Chair of Scouting Ireland to leave role after three months

Board chairwoman Aisling Kelly took decision to leave role due to work commitments

Scouting Ireland chairwoman  Aisling Kelly appearing before an Oireachtas committee last November. Photograph: Oireachtas TV screengrab

Scouting Ireland chairwoman Aisling Kelly appearing before an Oireachtas committee last November. Photograph: Oireachtas TV screengrab


The chairwoman of Scouting Ireland’s board has resigned from the role after just three months in the position due to work commitments.

Aisling Kelly had been chair of the organisation’s new board since early October, but announced she was stepping down from the position at a recent board meeting, according to sources present.

Scouting Ireland is in the midst of a major historic child sex abuse scandal, which has threatened the future of the youth organisation.

An ongoing internal review of past abuse has identified 317 alleged victims, and 212 alleged perpetrators of physical and sexual child abuse.

The organisation has said information emerging from the review and from victims coming forward, points to alleged perpetrators being permitted to move between groups, and abuses occurring at all levels of legacy organisations.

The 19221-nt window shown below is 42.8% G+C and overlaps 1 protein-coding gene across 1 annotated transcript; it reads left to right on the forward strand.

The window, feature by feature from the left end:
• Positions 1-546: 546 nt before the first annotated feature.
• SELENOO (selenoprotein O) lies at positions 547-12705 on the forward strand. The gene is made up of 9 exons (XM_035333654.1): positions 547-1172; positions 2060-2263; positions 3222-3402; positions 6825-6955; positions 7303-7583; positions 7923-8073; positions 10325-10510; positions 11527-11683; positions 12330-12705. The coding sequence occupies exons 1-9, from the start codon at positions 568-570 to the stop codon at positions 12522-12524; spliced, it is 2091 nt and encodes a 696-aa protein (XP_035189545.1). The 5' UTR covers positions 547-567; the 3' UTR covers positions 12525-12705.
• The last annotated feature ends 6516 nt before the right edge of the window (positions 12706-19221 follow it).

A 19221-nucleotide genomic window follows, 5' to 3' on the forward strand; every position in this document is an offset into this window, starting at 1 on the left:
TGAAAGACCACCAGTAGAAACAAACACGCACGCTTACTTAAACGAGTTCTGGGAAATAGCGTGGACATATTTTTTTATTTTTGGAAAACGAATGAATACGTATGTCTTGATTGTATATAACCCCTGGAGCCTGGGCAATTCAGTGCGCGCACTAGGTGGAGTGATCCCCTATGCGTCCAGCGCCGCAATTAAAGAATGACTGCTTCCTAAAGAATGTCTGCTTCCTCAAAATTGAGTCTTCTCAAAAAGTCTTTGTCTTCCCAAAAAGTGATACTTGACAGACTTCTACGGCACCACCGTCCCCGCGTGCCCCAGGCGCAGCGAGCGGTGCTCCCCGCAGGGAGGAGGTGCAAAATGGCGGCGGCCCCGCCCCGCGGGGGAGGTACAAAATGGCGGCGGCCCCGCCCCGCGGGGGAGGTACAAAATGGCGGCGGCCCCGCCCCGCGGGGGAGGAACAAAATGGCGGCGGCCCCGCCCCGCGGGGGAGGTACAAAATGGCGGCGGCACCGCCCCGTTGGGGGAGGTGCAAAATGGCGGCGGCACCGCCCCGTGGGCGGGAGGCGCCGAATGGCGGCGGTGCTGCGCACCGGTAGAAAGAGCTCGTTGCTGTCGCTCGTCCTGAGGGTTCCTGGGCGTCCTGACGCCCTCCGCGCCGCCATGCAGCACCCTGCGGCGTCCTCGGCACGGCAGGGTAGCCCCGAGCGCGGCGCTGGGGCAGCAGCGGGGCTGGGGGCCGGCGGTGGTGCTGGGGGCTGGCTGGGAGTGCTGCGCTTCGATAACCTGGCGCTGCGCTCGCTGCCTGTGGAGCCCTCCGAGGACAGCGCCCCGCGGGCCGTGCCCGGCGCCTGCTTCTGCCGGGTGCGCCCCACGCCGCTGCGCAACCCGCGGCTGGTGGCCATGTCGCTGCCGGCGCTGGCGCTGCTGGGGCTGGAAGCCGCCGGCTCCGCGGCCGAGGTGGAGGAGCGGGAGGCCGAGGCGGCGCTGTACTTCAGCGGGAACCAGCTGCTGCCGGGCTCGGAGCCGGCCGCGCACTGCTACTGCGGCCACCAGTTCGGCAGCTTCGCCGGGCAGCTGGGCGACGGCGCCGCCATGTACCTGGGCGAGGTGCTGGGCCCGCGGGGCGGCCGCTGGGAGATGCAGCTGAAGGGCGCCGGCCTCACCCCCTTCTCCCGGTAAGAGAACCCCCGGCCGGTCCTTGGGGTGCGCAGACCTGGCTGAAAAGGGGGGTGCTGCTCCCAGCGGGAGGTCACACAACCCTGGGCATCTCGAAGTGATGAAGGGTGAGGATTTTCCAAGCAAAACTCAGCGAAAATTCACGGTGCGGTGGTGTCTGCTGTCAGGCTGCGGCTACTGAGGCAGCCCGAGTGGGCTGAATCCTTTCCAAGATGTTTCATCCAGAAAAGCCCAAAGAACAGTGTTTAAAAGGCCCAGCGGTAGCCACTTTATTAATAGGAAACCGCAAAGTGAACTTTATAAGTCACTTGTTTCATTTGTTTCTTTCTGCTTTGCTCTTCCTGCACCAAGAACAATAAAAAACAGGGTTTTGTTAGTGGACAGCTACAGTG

Ms Kelly is a practising barrister, who has worked as a lawyer for 20 years, and previously sat on the council of the Law Society of Ireland.

It is understood Ms Kelly is to take up a position at a State body in the criminal justice system, and decided to step down from the board as a result.

The board has selected Adrian Tennant, who runs a human resources consultancy firm, to take over as chair.

The governance of the organisation has been in turmoil for much of the last year. In September Minister for Children Katherine Zappone suspended State funding to the organisation until the entire former board was replaced, which took place in early October.

The current board has begun to introduce a series of emergency financial measures to deal with the cost of the unfolding abuse scandal, such as funding a victims’ support scheme.

The board has suspended a 10 per cent rebate from local groups’ annual membership fees, that previously was paid back by the national office. The rebate had been paid towards providing support for the grassroots levels of the youth organisation.

Membership fees in the organisation bring in close to €2 million, based on latest financial filings, meaning the decision could generate around €200,000. The board is also expected to make a decision on whether to increase membership fees in the coming weeks.

Scouting Ireland has 40,000 juvenile members, and formed in 2004 following a merger of the Catholic Boy Scouts of Ireland and the Scout Association of Ireland. The majority of the 317 cases of alleged past abuse related to a period between the 1960s and the 1990s.